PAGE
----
Runtalk

Statue of Roger Bannister & John Landy

The greatest running records. We make our choices...

60-year-old Tommy Hughes' new world marathon record had us all wowing. But in the world of running (and athletics) what are the greatest records. Chris Broadbent (and Alan Newman) takes a view...

There was an eye-catching performance – actually make that jaw-dropping performance - from Ireland’s Tommy Hughes in setting a new world marathon record for over 60s at last month's Lisburn Festival of Running.

The 1992 Olympian showed age is little more than a number as he clocked a remarkable 2:30:02, winning the race outright, as well as slashing over six minutes from the record previously held by Japan’s Yoshihisa Hosaka. Last month, Hughes also set an M60 world best of 71:09 at the Antrim Coast Half Marathon.

These are times men 20 or even 40 years younger can only dream about. It was the sort of record that stops people in their tracks to reassess what is and isn’t humanly possible. It set me off thinking about all running records and what is the greatest of the greatest?

Of course, there are the high profile 100m and 200m sprint records by Usain Bolt that left most in the sport open-mouthed. Ditto Eluid Kipchoge’s still unofficial sub-two hour marathon, albeit in a manipulated environment of pace-making, and wind-shielding.

Though no longer a world record, Paula Radcliffe’s 2:15:25 women’s marathon time from London in 2003 still spellbinds. Although the record was broken by Kenya's Brigid Kosgei last year, sports science and particularly shoe technology have moved on significantly from Paula’s peak.

The same could be said for another record set by a British icon, which coincidentally also stood for 16 years. That’s Seb Coe’s 800m best of 1:41:73 which lasted from 1981 through to 1997 and is still within 0.82 secs of the current record, nearly 40 years on. For setting times that were far out of reach of their contemporaries and sheer longevity, both Coe and Radcliffe’s feats must be considered in context to be among the greatest runs ever at any distance.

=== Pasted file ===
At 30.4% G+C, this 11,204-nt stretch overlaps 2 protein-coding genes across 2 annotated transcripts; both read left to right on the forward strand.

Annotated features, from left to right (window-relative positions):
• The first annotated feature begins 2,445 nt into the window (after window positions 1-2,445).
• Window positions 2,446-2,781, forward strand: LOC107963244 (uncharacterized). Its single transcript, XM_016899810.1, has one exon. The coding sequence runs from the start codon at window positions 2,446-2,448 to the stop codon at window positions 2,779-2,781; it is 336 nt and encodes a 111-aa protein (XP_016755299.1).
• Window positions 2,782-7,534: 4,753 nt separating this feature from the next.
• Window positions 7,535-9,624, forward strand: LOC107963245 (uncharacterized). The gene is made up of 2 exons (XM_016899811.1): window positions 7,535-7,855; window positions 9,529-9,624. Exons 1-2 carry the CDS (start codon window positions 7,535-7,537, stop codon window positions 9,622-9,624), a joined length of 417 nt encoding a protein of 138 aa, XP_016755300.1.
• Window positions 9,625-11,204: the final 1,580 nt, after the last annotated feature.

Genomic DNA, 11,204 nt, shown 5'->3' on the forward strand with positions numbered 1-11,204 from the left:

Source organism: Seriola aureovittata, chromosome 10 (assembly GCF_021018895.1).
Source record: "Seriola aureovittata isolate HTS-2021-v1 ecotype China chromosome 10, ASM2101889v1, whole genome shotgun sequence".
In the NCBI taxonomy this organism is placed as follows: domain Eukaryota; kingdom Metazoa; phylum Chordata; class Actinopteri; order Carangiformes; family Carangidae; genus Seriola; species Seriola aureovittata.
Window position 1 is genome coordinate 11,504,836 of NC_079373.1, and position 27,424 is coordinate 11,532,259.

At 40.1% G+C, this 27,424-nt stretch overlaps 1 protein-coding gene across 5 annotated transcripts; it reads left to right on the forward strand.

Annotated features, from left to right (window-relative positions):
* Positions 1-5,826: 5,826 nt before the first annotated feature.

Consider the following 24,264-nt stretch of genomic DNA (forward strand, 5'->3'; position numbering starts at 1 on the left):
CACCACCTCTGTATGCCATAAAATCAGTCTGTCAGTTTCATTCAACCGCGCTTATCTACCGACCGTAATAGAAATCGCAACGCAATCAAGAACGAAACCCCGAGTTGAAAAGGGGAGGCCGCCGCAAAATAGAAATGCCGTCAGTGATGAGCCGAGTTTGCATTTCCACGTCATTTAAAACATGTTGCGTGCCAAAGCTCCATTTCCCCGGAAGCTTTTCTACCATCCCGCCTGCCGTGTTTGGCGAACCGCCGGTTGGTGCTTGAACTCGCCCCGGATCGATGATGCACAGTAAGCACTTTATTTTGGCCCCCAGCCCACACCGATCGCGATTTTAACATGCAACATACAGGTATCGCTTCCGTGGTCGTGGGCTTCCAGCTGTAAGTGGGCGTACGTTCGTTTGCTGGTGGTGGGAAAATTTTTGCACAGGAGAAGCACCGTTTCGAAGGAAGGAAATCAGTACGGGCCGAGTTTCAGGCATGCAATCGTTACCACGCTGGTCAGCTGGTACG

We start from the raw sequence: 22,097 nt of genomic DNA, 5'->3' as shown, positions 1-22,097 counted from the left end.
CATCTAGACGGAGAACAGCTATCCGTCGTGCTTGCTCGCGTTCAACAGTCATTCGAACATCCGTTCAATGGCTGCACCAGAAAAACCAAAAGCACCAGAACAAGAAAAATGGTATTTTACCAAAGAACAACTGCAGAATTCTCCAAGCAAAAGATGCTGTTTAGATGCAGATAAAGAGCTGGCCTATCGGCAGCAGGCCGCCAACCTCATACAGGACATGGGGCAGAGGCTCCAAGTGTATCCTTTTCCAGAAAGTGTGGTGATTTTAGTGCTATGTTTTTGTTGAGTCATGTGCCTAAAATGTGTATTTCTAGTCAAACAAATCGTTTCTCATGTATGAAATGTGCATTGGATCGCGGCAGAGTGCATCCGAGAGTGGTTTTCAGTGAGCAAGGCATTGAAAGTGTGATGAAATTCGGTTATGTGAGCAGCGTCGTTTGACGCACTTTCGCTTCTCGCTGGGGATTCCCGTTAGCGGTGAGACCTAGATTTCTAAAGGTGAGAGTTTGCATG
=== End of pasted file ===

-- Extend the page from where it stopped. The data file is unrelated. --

But for pure trailblazing, it is hard to look beyond Roger Bannister’s iconic mile, when he became the first to run the classic distance in under four minutes in 1954. On a cinder track, in rather crude spikes - by today’s standards - and as an amateur runner, it remains a remarkable feat. Indeed, the number of people who have climbed Everest exceeds those who have run a sub four-minute mile.

There are so many elements to consider when assessing the greatest runs of all. For Tommy Hughes of course, age is a critical factor. To do what he did despite the natural degradation of age is remarkable.

Those from the fell running community might also ask us to look beyond the man made, manicured environments of the track and road and point to Britain’s highest peak for the greatest run of all. Kenny Stuart’s Ben Nevis Hill Race record of 1:25:34 (to the peak and back) has now stood since 1984.  With 14km distance, 1.34k of ascent and crumbling, uneven terrain, it is a run of remarkable athleticism, fortitude and skill. Me?

My personal favourite is that of Kevin Carr, who in 2015 set a new world record of 621 days for running around the world. Covering multiple terrains, an unrivalled distance and facing a constant day-on-day physical and mental test for the 21 months takes a very special person.

It's impossible not to let favouritism seep into your thinking. Such are the different elements of brilliant record-breaking running…age, terrain, pressure, meaningfulness, athleticism, longevity, mental toughness are all factors you weight when making a reasoned judgement. Whether Bolt, Coe or even Hughes is your favoured, they all have the capacity to inspire every runner. We might never be the greatest of the greatest, but we can always strive to be the best of our best.

Long term athletics fan and runABC correspondent Alan Newman couldn't resist adding his own thoughts to Chris Broadbent's opinions:

"Paula's world record was the longest standing marathon record (men or women) in the post-war era. That is my vote for 'most outstanding WR'. I was there that day, running half the course in reverse (you could then) and I was astonished when Paula appeared so soon. I did wonder if she had overcooked it but no, she had it all worked out. A superlative performance, achieved in 'normal' shoes, that stood the test of time.

"I also have a soft spot for my former coach Bruce Tulloh's 2,876 miles across the USA from Los Angeles to New York in 64 days in 1969 with very basic support from his wife Sue, described at the time as the 'physiological feat of the century' by journalists and immortalised in his book 'Four Million Footsteps'.

"Then there is skyrunner Kilian Jornet with his Fastest Known Times for the ascent/descent of Matterhorn, Mont Blanc, Denali and Everest - not to mention the Bob Graham Round!"

Image courtesy: Paul Joseph (Wikipedia)

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